The macro-story on China is well-known, but always bears repetition. Emerging from the carnage of the Mao era, China in 1980 had a GDP of $193 per capita, lower than Bangladesh, Chad or Malawi. It’s now the world’s second largest economy, with a 30-fold increase in GDP per capita, based on a textbook-defying combination of one-party Communist state and capitalism – in the words of one tongue-in-cheek official, ‘no capitalist state can match our devotion to the capitalist sector.’
Success on this scale inevitably finds many intellectual forebears claiming parenthood – China is variously portrayed as a victory for a strong state; free markets; experimentation; and for central planning. How China Escaped the Poverty Trap blows the conventional explanations away, drilling down into what actually happened and reconstructing the history of different cities and provinces through years of diligent research.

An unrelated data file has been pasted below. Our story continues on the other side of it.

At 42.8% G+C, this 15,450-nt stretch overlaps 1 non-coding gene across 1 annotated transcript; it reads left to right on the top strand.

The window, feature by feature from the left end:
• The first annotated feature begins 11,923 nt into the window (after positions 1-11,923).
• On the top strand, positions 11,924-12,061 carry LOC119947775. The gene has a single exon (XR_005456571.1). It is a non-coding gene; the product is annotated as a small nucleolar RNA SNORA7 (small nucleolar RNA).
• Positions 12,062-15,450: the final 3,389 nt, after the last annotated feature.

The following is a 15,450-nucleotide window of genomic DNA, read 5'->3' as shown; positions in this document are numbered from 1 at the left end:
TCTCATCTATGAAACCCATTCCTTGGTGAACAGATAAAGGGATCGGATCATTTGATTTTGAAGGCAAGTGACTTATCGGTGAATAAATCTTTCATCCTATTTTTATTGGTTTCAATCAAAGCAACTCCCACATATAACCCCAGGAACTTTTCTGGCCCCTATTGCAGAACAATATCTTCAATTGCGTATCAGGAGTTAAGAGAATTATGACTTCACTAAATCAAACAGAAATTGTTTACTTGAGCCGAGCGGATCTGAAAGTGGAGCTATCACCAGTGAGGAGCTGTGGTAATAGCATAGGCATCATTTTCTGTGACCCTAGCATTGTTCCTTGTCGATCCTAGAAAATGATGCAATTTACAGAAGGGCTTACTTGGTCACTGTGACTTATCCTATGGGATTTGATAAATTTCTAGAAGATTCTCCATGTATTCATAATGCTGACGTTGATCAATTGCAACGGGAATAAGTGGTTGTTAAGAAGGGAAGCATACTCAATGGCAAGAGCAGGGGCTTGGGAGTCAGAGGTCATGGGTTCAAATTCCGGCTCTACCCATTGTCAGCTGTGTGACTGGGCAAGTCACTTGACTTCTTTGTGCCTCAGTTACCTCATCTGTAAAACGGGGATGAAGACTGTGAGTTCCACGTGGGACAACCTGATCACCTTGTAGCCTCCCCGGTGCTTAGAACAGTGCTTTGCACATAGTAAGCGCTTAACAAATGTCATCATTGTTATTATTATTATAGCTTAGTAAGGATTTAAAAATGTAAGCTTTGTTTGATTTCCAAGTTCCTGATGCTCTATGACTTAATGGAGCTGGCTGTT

This book is a triumph, opening a window onto the political economy of China’s astonishing rise that takes as its starting point systems and complexity. Its lessons apply far beyond China’s borders. The author, Yuen Yuen Ang, starts with a classic developmental chicken and egg problem – which comes first, good institutions or economic prosperity? Different camps within academia and the aid business urge developing countries either to ‘first, get the institutions right’ or ‘first, get growth going’, and then the rest will follow.
Using China as an elephant-sized case study, Ang takes a systems sledgehammer to this kind of linear thinking and argues that development is a ‘coevolutionary process’. Institutions and markets interact with and change each other in context-specific ways that alter over time. The institutions that help to achieve take-off are not the same as the ones that preserve and consolidate markets later on.